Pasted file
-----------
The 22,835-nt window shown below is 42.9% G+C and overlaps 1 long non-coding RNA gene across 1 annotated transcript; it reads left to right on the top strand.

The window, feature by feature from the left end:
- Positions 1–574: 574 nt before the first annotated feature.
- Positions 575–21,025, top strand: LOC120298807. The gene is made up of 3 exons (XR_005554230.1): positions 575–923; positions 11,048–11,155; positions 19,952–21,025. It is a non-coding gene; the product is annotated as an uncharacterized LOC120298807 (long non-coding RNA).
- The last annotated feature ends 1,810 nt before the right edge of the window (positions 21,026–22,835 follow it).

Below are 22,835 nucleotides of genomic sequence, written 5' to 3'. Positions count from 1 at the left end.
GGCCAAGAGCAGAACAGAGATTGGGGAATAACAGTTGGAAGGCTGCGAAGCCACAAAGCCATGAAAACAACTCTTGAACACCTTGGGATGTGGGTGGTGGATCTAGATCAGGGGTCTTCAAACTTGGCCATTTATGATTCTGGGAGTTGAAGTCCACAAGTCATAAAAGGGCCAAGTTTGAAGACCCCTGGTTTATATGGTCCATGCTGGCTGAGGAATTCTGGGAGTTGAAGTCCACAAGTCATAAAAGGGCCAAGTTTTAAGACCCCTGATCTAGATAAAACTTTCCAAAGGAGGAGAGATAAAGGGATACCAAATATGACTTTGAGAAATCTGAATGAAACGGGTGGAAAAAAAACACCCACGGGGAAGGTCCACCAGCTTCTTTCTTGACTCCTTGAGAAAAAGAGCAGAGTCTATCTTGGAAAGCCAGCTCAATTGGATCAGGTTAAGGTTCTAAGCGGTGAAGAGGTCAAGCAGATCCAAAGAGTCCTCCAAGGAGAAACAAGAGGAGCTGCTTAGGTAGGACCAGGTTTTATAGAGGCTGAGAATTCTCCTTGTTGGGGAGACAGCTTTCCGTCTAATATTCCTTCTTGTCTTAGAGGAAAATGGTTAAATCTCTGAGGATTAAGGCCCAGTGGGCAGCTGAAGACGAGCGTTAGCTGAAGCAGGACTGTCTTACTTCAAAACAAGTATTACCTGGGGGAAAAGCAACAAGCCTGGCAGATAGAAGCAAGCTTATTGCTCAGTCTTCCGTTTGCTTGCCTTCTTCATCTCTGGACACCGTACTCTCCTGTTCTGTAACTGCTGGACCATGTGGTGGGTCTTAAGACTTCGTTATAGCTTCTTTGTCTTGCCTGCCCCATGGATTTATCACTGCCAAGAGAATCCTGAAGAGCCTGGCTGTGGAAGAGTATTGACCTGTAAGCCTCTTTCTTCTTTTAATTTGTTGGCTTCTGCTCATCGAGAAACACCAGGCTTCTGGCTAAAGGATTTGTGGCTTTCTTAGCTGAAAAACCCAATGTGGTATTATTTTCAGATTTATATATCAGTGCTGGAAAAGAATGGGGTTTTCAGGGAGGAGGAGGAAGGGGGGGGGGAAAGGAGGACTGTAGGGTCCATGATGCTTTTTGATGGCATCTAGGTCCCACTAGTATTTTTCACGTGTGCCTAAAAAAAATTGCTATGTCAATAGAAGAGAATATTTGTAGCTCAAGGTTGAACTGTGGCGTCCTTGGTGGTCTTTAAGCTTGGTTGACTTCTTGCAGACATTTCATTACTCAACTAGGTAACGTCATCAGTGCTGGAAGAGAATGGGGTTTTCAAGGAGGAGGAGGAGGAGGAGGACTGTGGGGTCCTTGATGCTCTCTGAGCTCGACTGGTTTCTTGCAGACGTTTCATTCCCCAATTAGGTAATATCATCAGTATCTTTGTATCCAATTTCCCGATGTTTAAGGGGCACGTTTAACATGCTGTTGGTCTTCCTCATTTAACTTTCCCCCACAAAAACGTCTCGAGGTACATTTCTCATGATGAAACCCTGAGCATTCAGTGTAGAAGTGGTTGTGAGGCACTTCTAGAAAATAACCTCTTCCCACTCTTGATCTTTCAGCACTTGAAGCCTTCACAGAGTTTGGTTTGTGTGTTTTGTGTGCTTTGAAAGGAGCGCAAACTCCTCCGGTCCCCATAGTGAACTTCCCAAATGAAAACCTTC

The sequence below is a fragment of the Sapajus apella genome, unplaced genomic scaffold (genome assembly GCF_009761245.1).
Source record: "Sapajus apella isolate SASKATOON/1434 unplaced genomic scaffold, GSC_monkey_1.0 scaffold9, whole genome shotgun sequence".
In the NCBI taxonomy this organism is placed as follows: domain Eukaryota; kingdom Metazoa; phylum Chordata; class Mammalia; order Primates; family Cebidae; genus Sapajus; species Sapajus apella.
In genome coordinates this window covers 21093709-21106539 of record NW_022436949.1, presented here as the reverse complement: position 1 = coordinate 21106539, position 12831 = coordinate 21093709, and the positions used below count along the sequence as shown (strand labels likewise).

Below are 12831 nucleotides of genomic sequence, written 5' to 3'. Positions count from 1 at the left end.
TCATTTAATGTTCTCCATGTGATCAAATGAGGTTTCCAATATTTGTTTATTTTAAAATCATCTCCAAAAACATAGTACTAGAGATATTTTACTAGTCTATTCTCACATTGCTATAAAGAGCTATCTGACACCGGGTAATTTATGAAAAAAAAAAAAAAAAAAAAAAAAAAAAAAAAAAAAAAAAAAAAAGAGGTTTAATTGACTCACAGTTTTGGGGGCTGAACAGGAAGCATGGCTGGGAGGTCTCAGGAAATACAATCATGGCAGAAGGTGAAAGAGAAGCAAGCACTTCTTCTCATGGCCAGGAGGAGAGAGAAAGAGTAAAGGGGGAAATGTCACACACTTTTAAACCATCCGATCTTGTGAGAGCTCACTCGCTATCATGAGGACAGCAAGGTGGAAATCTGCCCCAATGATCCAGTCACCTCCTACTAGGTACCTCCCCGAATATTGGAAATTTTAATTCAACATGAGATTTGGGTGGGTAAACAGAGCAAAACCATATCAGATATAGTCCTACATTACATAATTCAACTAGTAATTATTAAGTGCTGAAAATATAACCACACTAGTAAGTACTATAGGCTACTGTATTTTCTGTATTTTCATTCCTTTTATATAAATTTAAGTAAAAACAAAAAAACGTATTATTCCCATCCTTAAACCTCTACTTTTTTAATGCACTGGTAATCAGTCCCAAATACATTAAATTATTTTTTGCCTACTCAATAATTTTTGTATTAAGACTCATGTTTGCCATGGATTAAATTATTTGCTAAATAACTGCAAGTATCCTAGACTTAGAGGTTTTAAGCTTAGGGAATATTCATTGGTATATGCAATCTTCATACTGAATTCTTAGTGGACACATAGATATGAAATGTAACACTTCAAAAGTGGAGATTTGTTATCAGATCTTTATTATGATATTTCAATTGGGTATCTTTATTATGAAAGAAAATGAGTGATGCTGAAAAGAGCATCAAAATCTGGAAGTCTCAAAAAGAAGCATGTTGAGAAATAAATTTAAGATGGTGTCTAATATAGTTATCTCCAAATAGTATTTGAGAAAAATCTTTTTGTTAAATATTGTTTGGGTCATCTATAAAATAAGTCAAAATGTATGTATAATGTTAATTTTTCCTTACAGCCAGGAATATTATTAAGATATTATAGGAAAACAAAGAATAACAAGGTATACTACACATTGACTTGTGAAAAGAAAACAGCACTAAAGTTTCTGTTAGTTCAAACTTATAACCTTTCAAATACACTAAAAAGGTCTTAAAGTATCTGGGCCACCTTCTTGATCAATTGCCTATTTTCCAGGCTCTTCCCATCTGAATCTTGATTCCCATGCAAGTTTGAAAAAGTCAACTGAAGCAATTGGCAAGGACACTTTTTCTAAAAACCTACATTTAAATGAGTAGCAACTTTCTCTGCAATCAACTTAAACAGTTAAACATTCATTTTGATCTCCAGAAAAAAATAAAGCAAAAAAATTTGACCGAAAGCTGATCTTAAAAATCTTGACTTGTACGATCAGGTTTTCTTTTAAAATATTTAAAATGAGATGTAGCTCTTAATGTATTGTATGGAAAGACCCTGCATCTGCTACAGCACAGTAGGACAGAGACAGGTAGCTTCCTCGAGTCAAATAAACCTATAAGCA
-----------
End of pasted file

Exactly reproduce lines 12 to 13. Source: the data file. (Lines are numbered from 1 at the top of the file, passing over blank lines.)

Below are 12831 nucleotides of genomic sequence, written 5' to 3'. Positions count from 1 at the left end.
TCATTTAATGTTCTCCATGTGATCAAATGAGGTTTCCAATATTTGTTTATTTTAAAATCATCTCCAAAAACATAGTACTAGAGATATTTTACTAGTCTATTCTCACATTGCTATAAAGAGCTATCTGACACCGGGTAATTTATGAAAAAAAAAAAAAAAAAAAAAAAAAAAAAAAAAAAAAAAAAAAAAGAGGTTTAATTGACTCACAGTTTTGGGGGCTGAACAGGAAGCATGGCTGGGAGGTCTCAGGAAATACAATCATGGCAGAAGGTGAAAGAGAAGCAAGCACTTCTTCTCATGGCCAGGAGGAGAGAGAAAGAGTAAAGGGGGAAATGTCACACACTTTTAAACCATCCGATCTTGTGAGAGCTCACTCGCTATCATGAGGACAGCAAGGTGGAAATCTGCCCCAATGATCCAGTCACCTCCTACTAGGTACCTCCCCGAATATTGGAAATTTTAATTCAACATGAGATTTGGGTGGGTAAACAGAGCAAAACCATATCAGATATAGTCCTACATTACATAATTCAACTAGTAATTATTAAGTGCTGAAAATATAACCACACTAGTAAGTACTATAGGCTACTGTATTTTCTGTATTTTCATTCCTTTTATATAAATTTAAGTAAAAACAAAAAAACGTATTATTCCCATCCTTAAACCTCTACTTTTTTAATGCACTGGTAATCAGTCCCAAATACATTAAATTATTTTTTGCCTACTCAATAATTTTTGTATTAAGACTCATGTTTGCCATGGATTAAATTATTTGCTAAATAACTGCAAGTATCCTAGACTTAGAGGTTTTAAGCTTAGGGAATATTCATTGGTATATGCAATCTTCATACTGAATTCTTAGTGGACACATAGATATGAAATGTAACACTTCAAAAGTGGAGATTTGTTATCAGATCTTTATTATGATATTTCAATTGGGTATCTTTATTATGAAAGAAAATGAGTGATGCTGAAAAGAGCATCAAAATCTGGAAGTCTCAAAAAGAAGCATGTTGAGAAATAAATTTAAGATGGTGTCTAATATAGTTATCTCCAAATAGTATTTGAGAAAAATCTTTTTGTTAAATATTGTTTGGGTCATCTATAAAATAAGTCAAAATGTATGTATAATGTTAATTTTTCCTTACAGCCAGGAATATTATTAAGATATTATAGGAAAACAAAGAATAACAAGGTATACTACACATTGACTTGTGAAAAGAAAACAGCACTAAAGTTTCTGTTAGTTCAAACTTATAACCTTTCAAATACACTAAAAAGGTCTTAAAGTATCTGGGCCACCTTCTTGATCAATTGCCTATTTTCCAGGCTCTTCCCATCTGAATCTTGATTCCCATGCAAGTTTGAAAAAGTCAACTGAAGCAATTGGCAAGGACACTTTTTCTAAAAACCTACATTTAAATGAGTAGCAACTTTCTCTGCAATCAACTTAAACAGTTAAACATTCATTTTGATCTCCAGAAAAAAATAAAGCAAAAAAATTTGACCGAAAGCTGATCTTAAAAATCTTGACTTGTACGATCAGGTTTTCTTTTAAAATATTTAAAATGAGATGTAGCTCTTAATGTATTGTATGGAAAGACCCTGCATCTGCTACAGCACAGTAGGACAGAGACAGGTAGCTTCCTCGAGTCAAATAAACCTATAAGCA